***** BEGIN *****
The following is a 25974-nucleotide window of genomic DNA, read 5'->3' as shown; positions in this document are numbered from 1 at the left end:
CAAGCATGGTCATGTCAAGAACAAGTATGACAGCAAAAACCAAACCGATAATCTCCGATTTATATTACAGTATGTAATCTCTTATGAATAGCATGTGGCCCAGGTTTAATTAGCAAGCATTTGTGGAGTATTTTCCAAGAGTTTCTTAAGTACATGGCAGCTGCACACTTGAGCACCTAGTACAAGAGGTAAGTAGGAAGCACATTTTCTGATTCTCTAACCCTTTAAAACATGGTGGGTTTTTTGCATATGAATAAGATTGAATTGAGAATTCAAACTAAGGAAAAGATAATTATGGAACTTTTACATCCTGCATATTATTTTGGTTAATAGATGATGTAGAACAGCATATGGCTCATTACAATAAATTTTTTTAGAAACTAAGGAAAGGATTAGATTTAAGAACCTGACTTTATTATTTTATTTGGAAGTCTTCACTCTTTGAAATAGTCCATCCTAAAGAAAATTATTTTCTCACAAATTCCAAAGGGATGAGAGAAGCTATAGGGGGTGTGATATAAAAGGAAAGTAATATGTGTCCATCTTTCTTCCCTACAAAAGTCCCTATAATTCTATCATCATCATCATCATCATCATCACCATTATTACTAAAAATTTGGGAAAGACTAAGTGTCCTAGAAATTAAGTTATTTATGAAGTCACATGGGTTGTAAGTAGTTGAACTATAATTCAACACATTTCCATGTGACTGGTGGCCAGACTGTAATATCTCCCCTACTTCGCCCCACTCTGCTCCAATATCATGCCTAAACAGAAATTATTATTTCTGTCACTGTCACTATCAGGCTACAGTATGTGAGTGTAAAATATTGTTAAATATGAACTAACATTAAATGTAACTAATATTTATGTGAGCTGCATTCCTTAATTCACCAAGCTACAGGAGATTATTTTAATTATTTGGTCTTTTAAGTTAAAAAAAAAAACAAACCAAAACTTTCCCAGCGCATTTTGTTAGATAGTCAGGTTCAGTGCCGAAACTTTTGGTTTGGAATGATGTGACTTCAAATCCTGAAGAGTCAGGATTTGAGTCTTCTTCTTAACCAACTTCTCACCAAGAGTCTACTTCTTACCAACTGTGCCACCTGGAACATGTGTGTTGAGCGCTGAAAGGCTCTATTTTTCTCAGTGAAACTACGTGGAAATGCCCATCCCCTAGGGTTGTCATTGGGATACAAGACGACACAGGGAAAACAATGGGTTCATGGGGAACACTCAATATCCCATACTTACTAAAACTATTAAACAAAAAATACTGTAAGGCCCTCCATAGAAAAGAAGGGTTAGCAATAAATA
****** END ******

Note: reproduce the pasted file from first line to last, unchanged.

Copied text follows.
The following is a 25974-nucleotide window of genomic DNA, read 5'->3' as shown; positions in this document are numbered from 1 at the left end:
CAAGCATGGTCATGTCAAGAACAAGTATGACAGCAAAAACCAAACCGATAATCTCCGATTTATATTACAGTATGTAATCTCTTATGAATAGCATGTGGCCCAGGTTTAATTAGCAAGCATTTGTGGAGTATTTTCCAAGAGTTTCTTAAGTACATGGCAGCTGCACACTTGAGCACCTAGTACAAGAGGTAAGTAGGAAGCACATTTTCTGATTCTCTAACCCTTTAAAACATGGTGGGTTTTTTGCATATGAATAAGATTGAATTGAGAATTCAAACTAAGGAAAAGATAATTATGGAACTTTTACATCCTGCATATTATTTTGGTTAATAGATGATGTAGAACAGCATATGGCTCATTACAATAAATTTTTTTAGAAACTAAGGAAAGGATTAGATTTAAGAACCTGACTTTATTATTTTATTTGGAAGTCTTCACTCTTTGAAATAGTCCATCCTAAAGAAAATTATTTTCTCACAAATTCCAAAGGGATGAGAGAAGCTATAGGGGGTGTGATATAAAAGGAAAGTAATATGTGTCCATCTTTCTTCCCTACAAAAGTCCCTATAATTCTATCATCATCATCATCATCATCATCACCATTATTACTAAAAATTTGGGAAAGACTAAGTGTCCTAGAAATTAAGTTATTTATGAAGTCACATGGGTTGTAAGTAGTTGAACTATAATTCAACACATTTCCATGTGACTGGTGGCCAGACTGTAATATCTCCCCTACTTCGCCCCACTCTGCTCCAATATCATGCCTAAACAGAAATTATTATTTCTGTCACTGTCACTATCAGGCTACAGTATGTGAGTGTAAAATATTGTTAAATATGAACTAACATTAAATGTAACTAATATTTATGTGAGCTGCATTCCTTAATTCACCAAGCTACAGGAGATTATTTTAATTATTTGGTCTTTTAAGTTAAAAAAAAAAACAAACCAAAACTTTCCCAGCGCATTTTGTTAGATAGTCAGGTTCAGTGCCGAAACTTTTGGTTTGGAATGATGTGACTTCAAATCCTGAAGAGTCAGGATTTGAGTCTTCTTCTTAACCAACTTCTCACCAAGAGTCTACTTCTTACCAACTGTGCCACCTGGAACATGTGTGTTGAGCGCTGAAAGGCTCTATTTTTCTCAGTGAAACTACGTGGAAATGCCCATCCCCTAGGGTTGTCATTGGGATACAAGACGACACAGGGAAAACAATGGGTTCATGGGGAACACTCAATATCCCATACTTACTAAAACTATTAAACAAAAAATACTGTAAGGCCCTCCATAGAAAAGAAGGGTTAGCAATAAATA